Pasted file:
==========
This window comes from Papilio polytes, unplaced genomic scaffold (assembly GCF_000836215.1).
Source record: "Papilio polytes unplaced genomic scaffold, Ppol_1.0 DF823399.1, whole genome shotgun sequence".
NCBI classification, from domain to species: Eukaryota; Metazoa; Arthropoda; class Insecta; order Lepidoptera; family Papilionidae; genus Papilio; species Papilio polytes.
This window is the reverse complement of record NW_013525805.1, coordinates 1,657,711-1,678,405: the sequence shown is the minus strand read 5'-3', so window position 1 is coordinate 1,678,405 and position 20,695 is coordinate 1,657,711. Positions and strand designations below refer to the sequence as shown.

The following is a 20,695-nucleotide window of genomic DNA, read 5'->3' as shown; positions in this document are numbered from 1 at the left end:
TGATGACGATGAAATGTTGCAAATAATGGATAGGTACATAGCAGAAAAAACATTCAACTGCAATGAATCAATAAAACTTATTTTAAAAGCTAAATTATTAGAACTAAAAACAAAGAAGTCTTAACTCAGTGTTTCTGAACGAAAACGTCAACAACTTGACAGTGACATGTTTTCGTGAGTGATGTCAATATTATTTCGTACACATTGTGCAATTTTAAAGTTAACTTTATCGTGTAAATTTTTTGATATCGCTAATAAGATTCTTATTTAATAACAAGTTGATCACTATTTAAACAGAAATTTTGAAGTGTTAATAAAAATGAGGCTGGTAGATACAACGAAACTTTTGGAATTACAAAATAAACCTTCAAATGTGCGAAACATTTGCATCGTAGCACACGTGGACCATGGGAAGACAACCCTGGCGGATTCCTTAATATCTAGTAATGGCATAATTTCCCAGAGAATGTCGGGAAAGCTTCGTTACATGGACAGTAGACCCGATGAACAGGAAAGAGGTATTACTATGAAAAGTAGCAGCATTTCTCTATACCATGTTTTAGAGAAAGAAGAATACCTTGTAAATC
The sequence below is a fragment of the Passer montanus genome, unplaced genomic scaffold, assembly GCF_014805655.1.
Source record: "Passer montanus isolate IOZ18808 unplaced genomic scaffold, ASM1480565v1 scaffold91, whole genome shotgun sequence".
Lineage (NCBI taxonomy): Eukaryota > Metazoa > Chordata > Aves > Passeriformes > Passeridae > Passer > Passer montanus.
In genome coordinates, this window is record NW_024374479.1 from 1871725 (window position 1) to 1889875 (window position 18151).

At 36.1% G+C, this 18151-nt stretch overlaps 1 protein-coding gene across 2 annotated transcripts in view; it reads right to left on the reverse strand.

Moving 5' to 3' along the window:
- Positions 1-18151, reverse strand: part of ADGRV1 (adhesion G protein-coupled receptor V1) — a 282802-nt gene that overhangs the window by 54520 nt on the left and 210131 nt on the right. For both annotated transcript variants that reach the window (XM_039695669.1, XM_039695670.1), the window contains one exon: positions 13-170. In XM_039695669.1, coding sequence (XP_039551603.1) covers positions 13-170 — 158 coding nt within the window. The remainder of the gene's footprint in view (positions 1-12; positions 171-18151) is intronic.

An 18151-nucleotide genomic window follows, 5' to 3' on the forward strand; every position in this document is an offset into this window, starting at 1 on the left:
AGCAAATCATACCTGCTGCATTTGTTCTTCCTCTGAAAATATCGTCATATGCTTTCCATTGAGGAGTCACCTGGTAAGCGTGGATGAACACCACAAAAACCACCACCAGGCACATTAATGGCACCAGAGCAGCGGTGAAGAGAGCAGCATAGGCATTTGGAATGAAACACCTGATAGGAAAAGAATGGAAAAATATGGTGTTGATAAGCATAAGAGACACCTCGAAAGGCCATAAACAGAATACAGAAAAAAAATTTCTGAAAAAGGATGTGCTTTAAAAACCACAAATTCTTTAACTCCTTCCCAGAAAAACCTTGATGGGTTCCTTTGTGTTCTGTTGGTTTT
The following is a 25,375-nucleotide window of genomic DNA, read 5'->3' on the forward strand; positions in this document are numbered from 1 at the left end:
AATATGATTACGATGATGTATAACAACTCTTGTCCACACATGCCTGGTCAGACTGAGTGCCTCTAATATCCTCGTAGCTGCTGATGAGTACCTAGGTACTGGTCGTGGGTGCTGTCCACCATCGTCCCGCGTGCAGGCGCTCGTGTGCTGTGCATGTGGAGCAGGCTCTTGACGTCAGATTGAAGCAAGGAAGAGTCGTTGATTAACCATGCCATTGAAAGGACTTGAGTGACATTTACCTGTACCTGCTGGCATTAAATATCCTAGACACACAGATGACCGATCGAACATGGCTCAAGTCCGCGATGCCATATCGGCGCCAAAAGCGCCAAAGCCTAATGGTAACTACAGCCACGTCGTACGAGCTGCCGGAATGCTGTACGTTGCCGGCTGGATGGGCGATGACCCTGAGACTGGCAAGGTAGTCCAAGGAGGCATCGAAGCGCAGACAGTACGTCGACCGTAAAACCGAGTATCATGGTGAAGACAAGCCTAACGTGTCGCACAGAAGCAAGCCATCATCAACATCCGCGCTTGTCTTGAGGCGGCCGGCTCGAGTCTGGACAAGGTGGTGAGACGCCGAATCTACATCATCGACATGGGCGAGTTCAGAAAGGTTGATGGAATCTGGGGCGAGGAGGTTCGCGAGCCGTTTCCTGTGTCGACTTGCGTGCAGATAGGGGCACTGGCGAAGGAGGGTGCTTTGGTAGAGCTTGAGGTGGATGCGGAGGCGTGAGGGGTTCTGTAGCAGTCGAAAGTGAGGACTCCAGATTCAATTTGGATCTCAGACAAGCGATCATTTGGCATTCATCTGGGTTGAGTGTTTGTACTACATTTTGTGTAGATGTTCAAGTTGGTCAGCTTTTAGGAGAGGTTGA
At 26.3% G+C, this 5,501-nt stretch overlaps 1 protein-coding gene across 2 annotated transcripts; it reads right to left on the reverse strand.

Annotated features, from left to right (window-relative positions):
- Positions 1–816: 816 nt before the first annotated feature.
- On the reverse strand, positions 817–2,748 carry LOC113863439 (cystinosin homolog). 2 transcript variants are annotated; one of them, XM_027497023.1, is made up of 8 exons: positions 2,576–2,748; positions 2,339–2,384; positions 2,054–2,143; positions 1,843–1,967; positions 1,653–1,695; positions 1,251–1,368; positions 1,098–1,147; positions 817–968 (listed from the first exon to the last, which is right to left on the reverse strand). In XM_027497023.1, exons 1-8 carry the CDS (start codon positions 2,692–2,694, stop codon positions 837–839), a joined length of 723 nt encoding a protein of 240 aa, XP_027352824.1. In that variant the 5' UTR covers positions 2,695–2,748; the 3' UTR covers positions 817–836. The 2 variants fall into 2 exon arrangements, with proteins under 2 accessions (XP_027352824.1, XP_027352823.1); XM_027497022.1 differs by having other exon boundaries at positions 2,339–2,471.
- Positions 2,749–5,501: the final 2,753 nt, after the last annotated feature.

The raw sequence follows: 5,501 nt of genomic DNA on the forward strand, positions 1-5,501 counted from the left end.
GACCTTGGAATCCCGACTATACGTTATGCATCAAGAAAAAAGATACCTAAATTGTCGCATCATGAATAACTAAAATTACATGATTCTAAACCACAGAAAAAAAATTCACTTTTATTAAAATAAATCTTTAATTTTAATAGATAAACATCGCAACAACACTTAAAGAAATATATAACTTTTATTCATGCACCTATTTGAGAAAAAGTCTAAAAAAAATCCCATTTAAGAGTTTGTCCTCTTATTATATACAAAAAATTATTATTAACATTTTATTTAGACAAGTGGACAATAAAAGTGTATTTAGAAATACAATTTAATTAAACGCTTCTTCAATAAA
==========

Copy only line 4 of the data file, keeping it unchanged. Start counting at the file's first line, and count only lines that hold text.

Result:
This window is the reverse complement of record NW_013525805.1, coordinates 1,657,711-1,678,405: the sequence shown is the minus strand read 5'-3', so window position 1 is coordinate 1,678,405 and position 20,695 is coordinate 1,657,711. Positions and strand designations below refer to the sequence as shown.